Anonymous Letter

imprrh@gmail.com —  February 1, 2013

I am a 2nd generation Hispanic-American, born and raised in the United States. I am also the pastor of a 1st generation Hispanic, mostly immigrant congregation. You could say that I’m an anomaly by statistical standards since there is no lack of evidence suggesting that many young, 2nd generation young people are leaving the church. Yet, I’m one of a handful of Seventh-day Adventist young adults still actively in church, and even a pastor! If anyone deserves any credit for my journey, it’s only God and His mercy.

I felt the need to share my experience as a 2nd generation young person ministering in a 1st generation Hispanic community. However, I am sharing this anonymously because this could obviously create an issue within my church for being so forthright in my experience. Therefore, no identifying information will be given, but the cases are true and my experiences real. If I were to boil down my main thought that I’d like to share with the leaders of 1st generation Hispanic churches today, it would be the following:

It’s time to accept the fact that the church of today is not the same church that you grew up in. And if you insist on forcing your young people to conform to the way you saw “church” in your own country of origin, you will preserve your culture at the expense of your youth… therefore, choose wisely what you’re more willing to let go of.

I don’t say this lightly or to be sensationalistic, either; this conclusion is based on what I’ve seen and heard during my time as a pastor. To give you an idea of why I said what I did, in many of our board meetings this past year the biggest discussions revolved around:

• Whether the board should discipline a young person for playing drums at home.

• Whether the church should hold a baby shower at our church for an unwed mother.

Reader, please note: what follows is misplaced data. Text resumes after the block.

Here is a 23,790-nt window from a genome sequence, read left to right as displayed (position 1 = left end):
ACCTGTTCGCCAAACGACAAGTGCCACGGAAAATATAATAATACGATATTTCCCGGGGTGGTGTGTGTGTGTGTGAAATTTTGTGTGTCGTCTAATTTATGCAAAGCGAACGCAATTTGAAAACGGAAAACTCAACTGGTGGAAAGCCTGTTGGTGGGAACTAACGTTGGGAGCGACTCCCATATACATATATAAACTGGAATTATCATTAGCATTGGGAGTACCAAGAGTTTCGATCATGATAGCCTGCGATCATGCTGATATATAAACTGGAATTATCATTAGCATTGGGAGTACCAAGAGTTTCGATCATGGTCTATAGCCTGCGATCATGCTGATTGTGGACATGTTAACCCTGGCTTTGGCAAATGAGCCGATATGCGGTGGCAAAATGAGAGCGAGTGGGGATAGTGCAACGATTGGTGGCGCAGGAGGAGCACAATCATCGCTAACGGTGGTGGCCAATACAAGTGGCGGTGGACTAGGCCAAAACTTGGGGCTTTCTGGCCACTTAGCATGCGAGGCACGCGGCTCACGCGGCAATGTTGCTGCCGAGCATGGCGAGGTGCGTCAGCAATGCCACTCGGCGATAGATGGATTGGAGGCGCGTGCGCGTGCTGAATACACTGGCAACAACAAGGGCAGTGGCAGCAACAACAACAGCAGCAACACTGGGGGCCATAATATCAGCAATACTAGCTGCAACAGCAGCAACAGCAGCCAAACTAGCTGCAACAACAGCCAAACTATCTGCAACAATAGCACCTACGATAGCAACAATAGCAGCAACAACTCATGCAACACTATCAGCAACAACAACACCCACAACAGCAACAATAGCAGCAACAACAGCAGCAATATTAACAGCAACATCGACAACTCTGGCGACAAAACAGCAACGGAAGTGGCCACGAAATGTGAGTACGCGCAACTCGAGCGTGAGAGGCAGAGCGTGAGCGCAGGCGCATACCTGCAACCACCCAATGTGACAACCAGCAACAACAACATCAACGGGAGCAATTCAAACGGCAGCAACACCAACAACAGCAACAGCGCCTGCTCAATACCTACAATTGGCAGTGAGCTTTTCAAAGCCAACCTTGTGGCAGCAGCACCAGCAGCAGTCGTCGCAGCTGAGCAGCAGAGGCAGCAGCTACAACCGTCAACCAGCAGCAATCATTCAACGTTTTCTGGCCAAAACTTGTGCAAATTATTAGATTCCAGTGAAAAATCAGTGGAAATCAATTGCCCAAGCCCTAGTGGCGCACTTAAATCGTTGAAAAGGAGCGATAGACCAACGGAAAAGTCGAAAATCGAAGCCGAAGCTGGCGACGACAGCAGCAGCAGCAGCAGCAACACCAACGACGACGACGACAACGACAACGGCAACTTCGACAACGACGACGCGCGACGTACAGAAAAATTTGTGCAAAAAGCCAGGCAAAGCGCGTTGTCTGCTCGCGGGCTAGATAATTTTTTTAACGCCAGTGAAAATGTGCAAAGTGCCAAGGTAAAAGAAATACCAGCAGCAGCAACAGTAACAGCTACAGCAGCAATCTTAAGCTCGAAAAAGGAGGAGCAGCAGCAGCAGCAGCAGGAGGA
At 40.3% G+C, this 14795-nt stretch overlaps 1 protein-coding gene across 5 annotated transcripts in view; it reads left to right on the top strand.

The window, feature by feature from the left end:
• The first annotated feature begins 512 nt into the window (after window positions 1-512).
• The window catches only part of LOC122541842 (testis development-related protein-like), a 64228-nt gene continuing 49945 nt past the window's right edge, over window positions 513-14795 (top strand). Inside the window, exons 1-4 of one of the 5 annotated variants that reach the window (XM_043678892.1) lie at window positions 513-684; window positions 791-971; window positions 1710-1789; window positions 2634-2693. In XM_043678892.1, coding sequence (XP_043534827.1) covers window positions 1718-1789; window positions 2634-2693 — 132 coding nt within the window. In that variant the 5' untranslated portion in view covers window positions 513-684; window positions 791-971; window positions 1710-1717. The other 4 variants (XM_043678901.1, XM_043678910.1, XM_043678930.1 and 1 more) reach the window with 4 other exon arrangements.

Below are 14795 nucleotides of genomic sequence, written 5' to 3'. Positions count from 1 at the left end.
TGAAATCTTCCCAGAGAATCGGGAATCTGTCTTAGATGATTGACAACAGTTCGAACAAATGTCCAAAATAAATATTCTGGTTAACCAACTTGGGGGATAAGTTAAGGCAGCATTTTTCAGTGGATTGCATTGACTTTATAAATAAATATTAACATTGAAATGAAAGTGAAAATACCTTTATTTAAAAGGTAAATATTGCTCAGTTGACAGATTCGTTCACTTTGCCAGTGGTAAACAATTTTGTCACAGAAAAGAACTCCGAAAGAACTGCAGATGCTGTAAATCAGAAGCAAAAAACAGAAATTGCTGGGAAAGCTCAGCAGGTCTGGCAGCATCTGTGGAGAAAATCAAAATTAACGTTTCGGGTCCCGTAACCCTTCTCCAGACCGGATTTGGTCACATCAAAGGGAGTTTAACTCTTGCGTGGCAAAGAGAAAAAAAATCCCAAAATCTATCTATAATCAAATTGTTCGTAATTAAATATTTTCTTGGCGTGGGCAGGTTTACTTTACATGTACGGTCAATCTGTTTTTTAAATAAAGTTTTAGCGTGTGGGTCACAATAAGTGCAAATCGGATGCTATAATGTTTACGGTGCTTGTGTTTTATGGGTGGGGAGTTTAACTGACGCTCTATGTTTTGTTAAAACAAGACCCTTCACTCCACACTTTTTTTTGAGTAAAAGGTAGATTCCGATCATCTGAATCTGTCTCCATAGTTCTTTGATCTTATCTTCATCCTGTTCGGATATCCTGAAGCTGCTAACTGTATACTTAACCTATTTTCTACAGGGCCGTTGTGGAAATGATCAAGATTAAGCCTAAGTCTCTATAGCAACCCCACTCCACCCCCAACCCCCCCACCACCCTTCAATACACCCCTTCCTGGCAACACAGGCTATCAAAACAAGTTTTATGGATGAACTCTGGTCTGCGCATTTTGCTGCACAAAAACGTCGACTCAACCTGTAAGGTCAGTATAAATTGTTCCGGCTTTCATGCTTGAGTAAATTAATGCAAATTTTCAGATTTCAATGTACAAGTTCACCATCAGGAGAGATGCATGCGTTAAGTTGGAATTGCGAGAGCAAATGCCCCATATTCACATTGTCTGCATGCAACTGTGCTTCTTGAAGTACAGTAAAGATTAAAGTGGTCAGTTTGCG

• Whether to uphold a previous vote of the board to outlaw sugar at potlucks… yes, you read that right.

• Whether unbaptized members were allowed to perform special music during the service.

• Whether the youth and young adult class should be switched to Spanish so that they could talk the language of the church (even though most young people speak more English than Spanish).

• Whether the aforementioned unbaptized members should perform on the platform or from the floor because the pulpit is considered “holy.”

I could go on, but I won’t. Now, my church’s case may be more extreme than others, but this kind of nonsense isn’t foreign to me. Why? Because I grew up in Hispanic SDA churches, and these are the kind of experiences that I, along with many others of my generation, have had. Most have chosen not to deal with it, and have left the church. I’m sure that many of you may have also known of a church or church board who spent more time working as the “holiness patrol” and punishing people for not being perfect, instead of focusing the real purpose of a church board, namely: “evangelism in all of its phases.”

It’s a sad fact that it seems that, at least in my church, the majority of people are more interested in recreating their home churches from South America, Central America, and the Caribbean instead of recognizing that they live in a multi-cultural, multilingual, and multiethnic community. I’m not even going to get into the issues that they’ve had with me because I don’t look, talk, or preach like their
pastor back home. I don’t walk around with a suit and tie and with a Bible under my arm like their other pastors did (I preach from my tablet, but that’s apparently “not the same.”)

I’d like to ask a serious question to all of you readers out there. How can I, as a 2nd generation Hispanic pastor, reach or better understand a 1st generation Hispanic community? Because of the generation and cultural differences that I’ve faced (and because the Adventist church doesn’t have many 2nd generation churches), I’ve sometimes felt like only pastoring English churches from now on. However, I don’t want to give up on “mi gente,” especially since Hispanics are among the fastest growing demographics in our country.

So these are my thoughts. Please feel free to share any thoughts on what I’ve said. Is it just me, or is my situation not as uncommon as some would believe?
-Anonymous 2nd Generation Pastor

imprrh@gmail.com